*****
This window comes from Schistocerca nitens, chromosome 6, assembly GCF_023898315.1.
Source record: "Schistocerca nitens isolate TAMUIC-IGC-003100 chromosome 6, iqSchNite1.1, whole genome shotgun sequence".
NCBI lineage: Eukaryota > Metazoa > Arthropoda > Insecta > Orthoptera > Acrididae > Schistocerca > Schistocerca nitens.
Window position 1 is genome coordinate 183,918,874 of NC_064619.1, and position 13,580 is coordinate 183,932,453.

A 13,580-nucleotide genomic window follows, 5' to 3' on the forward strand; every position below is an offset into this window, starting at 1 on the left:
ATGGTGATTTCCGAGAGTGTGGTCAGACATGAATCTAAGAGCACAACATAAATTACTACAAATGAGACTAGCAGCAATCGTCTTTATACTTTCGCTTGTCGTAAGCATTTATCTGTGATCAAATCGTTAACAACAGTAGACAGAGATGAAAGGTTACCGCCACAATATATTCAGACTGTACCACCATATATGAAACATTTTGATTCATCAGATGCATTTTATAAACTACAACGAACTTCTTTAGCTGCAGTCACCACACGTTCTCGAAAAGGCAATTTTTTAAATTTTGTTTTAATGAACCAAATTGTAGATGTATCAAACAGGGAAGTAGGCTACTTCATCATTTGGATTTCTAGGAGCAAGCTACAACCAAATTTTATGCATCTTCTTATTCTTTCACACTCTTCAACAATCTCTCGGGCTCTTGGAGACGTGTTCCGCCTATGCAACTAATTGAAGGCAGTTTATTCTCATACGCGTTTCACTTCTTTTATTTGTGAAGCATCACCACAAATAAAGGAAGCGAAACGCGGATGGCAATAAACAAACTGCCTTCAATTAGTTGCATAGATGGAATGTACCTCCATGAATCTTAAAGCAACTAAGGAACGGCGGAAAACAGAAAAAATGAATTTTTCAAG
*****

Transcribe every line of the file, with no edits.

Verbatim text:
This window comes from Schistocerca nitens, chromosome 6, assembly GCF_023898315.1.
Source record: "Schistocerca nitens isolate TAMUIC-IGC-003100 chromosome 6, iqSchNite1.1, whole genome shotgun sequence".
NCBI lineage: Eukaryota > Metazoa > Arthropoda > Insecta > Orthoptera > Acrididae > Schistocerca > Schistocerca nitens.
Window position 1 is genome coordinate 183,918,874 of NC_064619.1, and position 13,580 is coordinate 183,932,453.

A 13,580-nucleotide genomic window follows, 5' to 3' on the forward strand; every position below is an offset into this window, starting at 1 on the left:
ATGGTGATTTCCGAGAGTGTGGTCAGACATGAATCTAAGAGCACAACATAAATTACTACAAATGAGACTAGCAGCAATCGTCTTTATACTTTCGCTTGTCGTAAGCATTTATCTGTGATCAAATCGTTAACAACAGTAGACAGAGATGAAAGGTTACCGCCACAATATATTCAGACTGTACCACCATATATGAAACATTTTGATTCATCAGATGCATTTTATAAACTACAACGAACTTCTTTAGCTGCAGTCACCACACGTTCTCGAAAAGGCAATTTTTTAAATTTTGTTTTAATGAACCAAATTGTAGATGTATCAAACAGGGAAGTAGGCTACTTCATCATTTGGATTTCTAGGAGCAAGCTACAACCAAATTTTATGCATCTTCTTATTCTTTCACACTCTTCAACAATCTCTCGGGCTCTTGGAGACGTGTTCCGCCTATGCAACTAATTGAAGGCAGTTTATTCTCATACGCGTTTCACTTCTTTTATTTGTGAAGCATCACCACAAATAAAGGAAGCGAAACGCGGATGGCAATAAACAAACTGCCTTCAATTAGTTGCATAGATGGAATGTACCTCCATGAATCTTAAAGCAACTAAGGAACGGCGGAAAACAGAAAAAATGAATTTTTCAAG